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You vs. temptation: Why self-control has gotten so hard

Human nature hasn't changed, but the ease of indulgence – from food to credit cards to the Internet – has. The good news is that we can outsmart our impulses.

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From time immemorial, the crux of the problem has always been the same: the conflict between short-term rewards, which we seem hard-wired to value disproportionately, and longer-term goals. A pan of just-baked chocolate brownies sitting right in front of us, in other words, is simply a lot more compelling than a long-term desire to be slim. And we understand, perhaps instinctively, that one brownie – or one cigarette, or one more drink, or just one hour of procrastination – will have no material effect in the long run. Except to the extent that one leads to another, and we find ourselves someplace we never intended to be.

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Isolation is the enemy of self-regulation. In one interesting study, lonely people ate more cookies and rated them as more delicious. In the absence of strong families and healthy communities, our battles with ourselves are much more likely to end in defeat.

To the Greeks, who were obsessed with the subject, the problem was akrasia, or failure of the will, and it's from the Greeks that we get the first great hint of a solution.

A successful strategy – from Odysseus

It happens in "The Odyssey," when Odysseus is en route home from the Trojan War and his ship is approaching the Sirens. He desperately wants to hear their singing. But he's been warned it could be fatal. So he stops up the ears of his crew with wax and has the men tie him to the mast, literally binding him against the future preference-reversal he anticipates. If I command you to release me, he warns, just tie me tighter.

This is the kind of thing we do today all the time instinctively, as when we say to a spouse, "Don't let me have more than one piece of cake at the party." Using such techniques can take self-control out of the realm of willpower and make it a much simpler problem of skill. Note also that Odysseus relied on his men – just as we'll have to rely on one another.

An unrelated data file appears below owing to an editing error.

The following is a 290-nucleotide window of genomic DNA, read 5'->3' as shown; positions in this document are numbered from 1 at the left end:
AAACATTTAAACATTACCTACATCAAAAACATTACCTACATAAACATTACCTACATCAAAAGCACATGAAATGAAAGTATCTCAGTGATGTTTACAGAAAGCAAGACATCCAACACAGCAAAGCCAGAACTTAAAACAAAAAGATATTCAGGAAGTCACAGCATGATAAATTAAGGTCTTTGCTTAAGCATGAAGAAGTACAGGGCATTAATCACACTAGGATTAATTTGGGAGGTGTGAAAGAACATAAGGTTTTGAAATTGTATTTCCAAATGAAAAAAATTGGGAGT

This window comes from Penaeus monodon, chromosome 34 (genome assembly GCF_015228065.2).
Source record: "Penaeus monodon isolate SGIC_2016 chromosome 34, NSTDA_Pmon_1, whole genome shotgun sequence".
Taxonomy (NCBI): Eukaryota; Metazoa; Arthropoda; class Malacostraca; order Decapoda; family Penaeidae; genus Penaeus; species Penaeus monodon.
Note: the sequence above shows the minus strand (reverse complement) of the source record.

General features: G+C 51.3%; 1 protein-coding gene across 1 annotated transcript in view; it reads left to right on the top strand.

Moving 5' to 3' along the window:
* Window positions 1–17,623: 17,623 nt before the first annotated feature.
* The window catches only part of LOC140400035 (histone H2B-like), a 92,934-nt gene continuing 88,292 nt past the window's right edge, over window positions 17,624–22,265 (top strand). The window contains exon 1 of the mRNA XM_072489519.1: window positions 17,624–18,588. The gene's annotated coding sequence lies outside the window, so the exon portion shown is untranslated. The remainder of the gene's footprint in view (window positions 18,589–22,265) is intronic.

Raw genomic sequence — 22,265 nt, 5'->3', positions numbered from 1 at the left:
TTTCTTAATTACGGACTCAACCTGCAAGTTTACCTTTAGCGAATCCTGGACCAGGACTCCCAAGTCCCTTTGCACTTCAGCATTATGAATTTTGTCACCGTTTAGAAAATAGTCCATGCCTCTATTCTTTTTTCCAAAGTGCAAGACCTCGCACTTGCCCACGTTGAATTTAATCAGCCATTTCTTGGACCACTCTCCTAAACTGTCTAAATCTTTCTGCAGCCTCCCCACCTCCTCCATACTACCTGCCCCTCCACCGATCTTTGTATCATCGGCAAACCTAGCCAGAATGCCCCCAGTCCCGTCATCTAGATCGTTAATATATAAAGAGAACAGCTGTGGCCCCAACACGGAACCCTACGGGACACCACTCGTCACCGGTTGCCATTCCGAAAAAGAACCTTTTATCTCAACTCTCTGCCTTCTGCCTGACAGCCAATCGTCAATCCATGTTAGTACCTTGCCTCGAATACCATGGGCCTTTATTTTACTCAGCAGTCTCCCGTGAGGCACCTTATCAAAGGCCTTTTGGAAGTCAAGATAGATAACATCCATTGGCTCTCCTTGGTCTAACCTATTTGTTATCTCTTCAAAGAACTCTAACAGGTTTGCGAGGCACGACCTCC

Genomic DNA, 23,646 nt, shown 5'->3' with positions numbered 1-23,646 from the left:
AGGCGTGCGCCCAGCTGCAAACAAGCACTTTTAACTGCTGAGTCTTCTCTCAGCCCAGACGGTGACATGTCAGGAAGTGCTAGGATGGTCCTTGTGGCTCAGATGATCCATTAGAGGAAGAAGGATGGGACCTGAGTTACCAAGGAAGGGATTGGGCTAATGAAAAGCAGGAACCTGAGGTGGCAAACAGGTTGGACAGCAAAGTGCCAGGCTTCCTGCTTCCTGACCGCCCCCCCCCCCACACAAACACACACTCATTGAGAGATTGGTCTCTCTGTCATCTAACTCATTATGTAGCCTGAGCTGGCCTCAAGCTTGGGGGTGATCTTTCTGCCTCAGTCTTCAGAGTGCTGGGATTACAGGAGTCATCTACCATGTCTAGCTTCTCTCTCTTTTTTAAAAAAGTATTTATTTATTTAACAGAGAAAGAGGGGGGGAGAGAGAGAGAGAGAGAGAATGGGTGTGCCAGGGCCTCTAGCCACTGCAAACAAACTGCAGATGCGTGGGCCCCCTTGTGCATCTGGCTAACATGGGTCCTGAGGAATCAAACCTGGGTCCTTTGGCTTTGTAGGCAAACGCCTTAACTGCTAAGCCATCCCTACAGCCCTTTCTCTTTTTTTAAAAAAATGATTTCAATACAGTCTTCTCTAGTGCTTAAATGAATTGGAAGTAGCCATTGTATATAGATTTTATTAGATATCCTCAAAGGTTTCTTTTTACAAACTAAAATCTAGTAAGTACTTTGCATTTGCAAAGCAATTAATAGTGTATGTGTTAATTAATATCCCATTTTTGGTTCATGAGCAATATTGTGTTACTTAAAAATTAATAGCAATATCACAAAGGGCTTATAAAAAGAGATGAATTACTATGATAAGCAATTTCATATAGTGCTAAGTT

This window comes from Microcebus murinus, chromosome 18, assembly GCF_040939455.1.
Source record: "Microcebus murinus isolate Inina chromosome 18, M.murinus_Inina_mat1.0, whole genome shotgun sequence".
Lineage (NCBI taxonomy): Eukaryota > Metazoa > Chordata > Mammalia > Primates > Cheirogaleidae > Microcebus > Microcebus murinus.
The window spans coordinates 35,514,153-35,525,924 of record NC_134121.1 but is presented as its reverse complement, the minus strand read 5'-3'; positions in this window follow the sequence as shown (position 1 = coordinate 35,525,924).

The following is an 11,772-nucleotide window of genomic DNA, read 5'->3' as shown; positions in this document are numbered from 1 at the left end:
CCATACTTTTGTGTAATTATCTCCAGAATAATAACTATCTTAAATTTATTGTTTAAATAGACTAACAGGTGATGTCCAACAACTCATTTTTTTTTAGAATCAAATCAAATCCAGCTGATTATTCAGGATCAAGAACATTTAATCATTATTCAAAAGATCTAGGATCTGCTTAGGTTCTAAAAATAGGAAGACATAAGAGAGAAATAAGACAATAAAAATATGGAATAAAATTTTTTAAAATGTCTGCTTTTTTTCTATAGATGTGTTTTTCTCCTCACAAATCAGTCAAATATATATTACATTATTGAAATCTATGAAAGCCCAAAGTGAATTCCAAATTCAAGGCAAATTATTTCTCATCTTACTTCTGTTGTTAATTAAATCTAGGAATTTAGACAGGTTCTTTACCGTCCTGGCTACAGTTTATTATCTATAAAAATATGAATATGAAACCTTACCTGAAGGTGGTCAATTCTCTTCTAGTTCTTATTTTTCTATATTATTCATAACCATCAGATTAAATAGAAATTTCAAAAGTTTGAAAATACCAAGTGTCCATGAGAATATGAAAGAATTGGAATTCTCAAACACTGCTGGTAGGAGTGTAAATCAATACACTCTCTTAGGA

The support of others will always be essential to our self-control, but technology is increasingly allowing us to rely on our better natures. Progressive Insurance offers a device that drivers can choose to install in their cars. If it shows that you don't act like Dale Earnhardt Jr. – by making jack-rabbit starts and slamming on the brakes – you'll save up to 30 percent on your insurance. You'll also be acting to tame your own behavior by raising the price of recklessness.

Precommitment techniques

Progressive's transmitter is an example of the "precommitment device," a technique that people use to bind themselves to their preferred desires.

Most of us really ought to make more use of such techniques, as Dean Karlan and John Romalis did. The two economists each agreed to lose 38 pounds in six months or forfeit half his annual income to the other. They made a similar deal to keep the weight off afterward. This all worked well enough that Mr. Karlan later went on to found, a website that allows you to provide a credit card number and make a legally binding agreement to do (or not do) a certain thing. If you fail, you forfeit the money. If you're a Democrat trying to stop gambling, for instance, you might pledge to donate $1,000 to Sarah Palin's political action committee in case you give in. Talk about incentive!

Technology can't solve all our self-control problems, of course. We can't avoid or neglect the battle against self-destructive impulses. But struggling with self-control is better than the alternative, which is struggling with someone else who tells us what to do.

Daniel Akst is an editorial writer and columnist at Newsday. He is also the author of "We Have Met the Enemy: Self-Control in an Age of Excess."


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